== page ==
Until this year, I had an actively managed stock fund (going back to the mid-1990s) which generated erratic and sometimes large cap gain distributions at the end of the year. This had a significant effect on my income tax bills and ACA subsidies, often with little time to adjust to them. I sold off that fund and switched to a similar index fund which has made my income tax and ACA subsidy projections much more predictable while restoring a steadier monthly cash cushion.
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Old 07-31-2020, 06:23 AM   #10
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We don't budget. We track all spending and spend without regard to market fluctuation.
This is what we do.
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Old 07-31-2020, 06:26 AM   #11
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Originally Posted by cat4ever View Post
Just curious how much and for what reasons (if any) folks adjust their budgets year to year. Do investment gains/loses affect your next year's budgeting, or do you stay the course figuring the market will even itself out in the end? I'm just getting started and am thinking it would be hard to not reward myself for a really good year, or cut back immediately if there's a significant drop. But, it's the market so that's to be expected and fluctuations shouldn't affect short term spending. Right?
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Old 07-31-2020, 06:32 AM   #12
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We budget and track spending closely, started long before retiring. We don’t adjust spending based on market performance or portfolio balance, but we’re operating with a very conservative WR based on past history. However, I reevaluate at least annually and if we find ourselves seriously pushing the probabilities, we’ll adjust spending up or down. We haven’t made any adjustments in the past 11 years. Our budget is deliberately about 2/3rds essential, 1/3rd discretionary, so it would be easy to adjust.

IMO most people relying on a portfolio (vs secure pensions/annuities) should adjust not annually but periodically, e.g. rerun FIRECALC every 5 years and adjust accordingly if necessary.
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Old 07-31-2020, 06:35 AM   #13
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Portfolio balance and age at retirement are probably factors in how you choose to spend/budget. We retired at 55 and have a set budget which we adjust by 1.5%-2% a year depending on what essential expenses are expected to be. We usually do not spend it all, and put the remainder in an after tax MM account for down the road. SWR has been anywhere from 2-4% of portfolio. The next few years will exceed 4% until I take SS at 70, plus a planned vehicle purchase, but will drop to less than 3% after that.

We budget and track expenses. At the end of the year, I look at several matrixes to feel comfortable with our withdrawal and budget.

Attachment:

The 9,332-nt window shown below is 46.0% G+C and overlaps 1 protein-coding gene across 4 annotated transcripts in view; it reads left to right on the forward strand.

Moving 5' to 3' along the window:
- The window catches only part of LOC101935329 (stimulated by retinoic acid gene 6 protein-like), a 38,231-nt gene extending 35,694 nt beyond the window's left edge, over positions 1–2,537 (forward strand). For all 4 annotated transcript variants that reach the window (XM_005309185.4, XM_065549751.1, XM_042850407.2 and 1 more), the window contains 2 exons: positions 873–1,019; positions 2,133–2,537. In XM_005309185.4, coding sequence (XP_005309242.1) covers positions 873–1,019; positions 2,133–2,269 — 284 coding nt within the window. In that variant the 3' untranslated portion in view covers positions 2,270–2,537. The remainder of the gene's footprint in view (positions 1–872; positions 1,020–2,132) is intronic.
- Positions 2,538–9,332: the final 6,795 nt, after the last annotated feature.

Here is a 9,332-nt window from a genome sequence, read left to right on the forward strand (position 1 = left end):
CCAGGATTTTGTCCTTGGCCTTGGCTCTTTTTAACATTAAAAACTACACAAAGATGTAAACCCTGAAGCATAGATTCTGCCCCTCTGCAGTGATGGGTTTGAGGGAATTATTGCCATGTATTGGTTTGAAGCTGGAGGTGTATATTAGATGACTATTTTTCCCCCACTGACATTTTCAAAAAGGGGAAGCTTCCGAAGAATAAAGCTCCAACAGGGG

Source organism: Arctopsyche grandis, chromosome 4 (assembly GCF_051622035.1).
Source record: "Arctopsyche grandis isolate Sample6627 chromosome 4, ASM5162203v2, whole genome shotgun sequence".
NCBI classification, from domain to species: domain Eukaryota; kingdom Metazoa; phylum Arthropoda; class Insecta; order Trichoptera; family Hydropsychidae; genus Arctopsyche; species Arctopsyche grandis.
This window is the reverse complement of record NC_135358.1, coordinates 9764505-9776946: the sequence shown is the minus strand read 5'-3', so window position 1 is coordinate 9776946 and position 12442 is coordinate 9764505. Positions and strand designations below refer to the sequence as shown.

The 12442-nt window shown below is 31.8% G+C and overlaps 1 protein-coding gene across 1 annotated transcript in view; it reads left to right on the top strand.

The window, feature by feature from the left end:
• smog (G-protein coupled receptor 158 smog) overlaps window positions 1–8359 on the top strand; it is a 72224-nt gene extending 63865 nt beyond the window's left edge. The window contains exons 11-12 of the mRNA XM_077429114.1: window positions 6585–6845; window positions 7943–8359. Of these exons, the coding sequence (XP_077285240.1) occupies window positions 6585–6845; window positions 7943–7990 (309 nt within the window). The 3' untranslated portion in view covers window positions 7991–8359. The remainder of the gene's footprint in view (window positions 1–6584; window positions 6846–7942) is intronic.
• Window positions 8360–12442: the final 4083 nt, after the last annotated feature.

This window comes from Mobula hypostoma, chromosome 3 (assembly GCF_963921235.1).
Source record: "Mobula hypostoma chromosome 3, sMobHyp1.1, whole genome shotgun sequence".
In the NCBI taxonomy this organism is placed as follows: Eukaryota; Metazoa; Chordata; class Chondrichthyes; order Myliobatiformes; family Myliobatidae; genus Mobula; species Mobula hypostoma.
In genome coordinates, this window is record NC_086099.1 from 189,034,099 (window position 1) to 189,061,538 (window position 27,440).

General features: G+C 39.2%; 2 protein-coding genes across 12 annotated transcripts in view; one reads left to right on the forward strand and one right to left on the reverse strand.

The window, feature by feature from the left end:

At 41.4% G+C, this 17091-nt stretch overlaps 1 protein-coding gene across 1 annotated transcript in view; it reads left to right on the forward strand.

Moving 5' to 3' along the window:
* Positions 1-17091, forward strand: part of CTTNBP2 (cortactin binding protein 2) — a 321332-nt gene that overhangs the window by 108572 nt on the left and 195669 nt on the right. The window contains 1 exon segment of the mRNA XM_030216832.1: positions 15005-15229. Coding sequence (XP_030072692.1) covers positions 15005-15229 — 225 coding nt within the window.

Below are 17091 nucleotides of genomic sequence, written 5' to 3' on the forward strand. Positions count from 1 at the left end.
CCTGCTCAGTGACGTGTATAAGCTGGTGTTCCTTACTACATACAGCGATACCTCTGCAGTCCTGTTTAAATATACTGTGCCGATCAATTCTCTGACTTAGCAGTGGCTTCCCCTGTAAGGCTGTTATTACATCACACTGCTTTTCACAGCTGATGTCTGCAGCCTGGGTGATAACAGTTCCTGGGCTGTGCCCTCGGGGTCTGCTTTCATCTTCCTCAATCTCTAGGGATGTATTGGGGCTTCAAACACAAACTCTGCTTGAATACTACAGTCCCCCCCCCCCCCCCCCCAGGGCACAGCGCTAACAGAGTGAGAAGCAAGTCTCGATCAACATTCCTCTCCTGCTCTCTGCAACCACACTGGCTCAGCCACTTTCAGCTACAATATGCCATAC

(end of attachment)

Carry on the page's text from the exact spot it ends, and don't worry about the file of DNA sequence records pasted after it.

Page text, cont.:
There is no one size fits all, and whatever you start with, you are likely to fine tune as you go. For us, being rather conservative with good longevity on both sides, making sure we had a good handle on expenses was key.
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Old 07-31-2020, 06:37 AM   #14
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I'm another who doesn't budget, but tracks overall spending. The classic withdrawal plan increases your annual spending with inflation, but does not adjust to up or down market years. There are two things I don't like about that. If you start off with a prolonged bull market, one of those sequences that Firecalc shows you with a huge end of life balance, it doesn't let you increase your spending. I get the impression that most people work around this by resetting their plan to allow for more spending. But it also doesn't have you decrease your spending if you start with a prolonged bear market or other failure case. My impression is that most people will eventually cut spending in this case, or get a part time job to add some income, but the longer you wait to take action in a failure case, the bigger hole you've put yourself in.

I use VPW (variable percentage withdrawals), which gives me a target spending amount each year, based on the start of the year balance on my investable assets, and a very slightly increasing % to spend. The % increase gives me a bump due to inflation, plus accounts for having less of my lifetime remaining. After a good year, it also gives me a little bit more spending room, and after a bad year it throttles me down a little bit. It's only a little bit, as it spreads the change out over your remaining years.

I like these small adjustments because in a prolonged downturn it immediately starts to reduce my spending target, but it won't be as drastic as it would be if I waited until I was really in trouble before making adjustments. Theoretically VPW never fails, but the reality is that if things go bad enough your % spending may not cover the true essentials for you. I believe that failure should come later (and therefore be less likely) than starting with 3.5 or 4% and increasing spending with inflation each year.
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Old 07-31-2020, 10:35 AM   #15
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We budget for all our normal expenses. Vacations, etc come out of savings.
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Old 07-31-2020, 11:31 AM   #16
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In general I don't budget, but I do watch what I spend. Still have some concern about sequence of returns risk (SORR) so I'm not going hog wild with my spending... I also still have kids under roof - which adds some uncertainty to things. (First full year of retirement, and first year on a hdhp my kids had a series of broken bones, second year one son had a major surgery.... both years maxed the deductible and OOP for the family).

That said - I'm withdrawing around 3% of the *starting* value from the portfolio, inflation adjusted. Since the portfolio is bigger than when I retired 6 years ago, it's all good.

That said - when the market plunges, I definitely pull back spending. Like in Jan/Feb of this year. And I consider larger purchases with less hesitation when the market is breaking records. That's just human nature.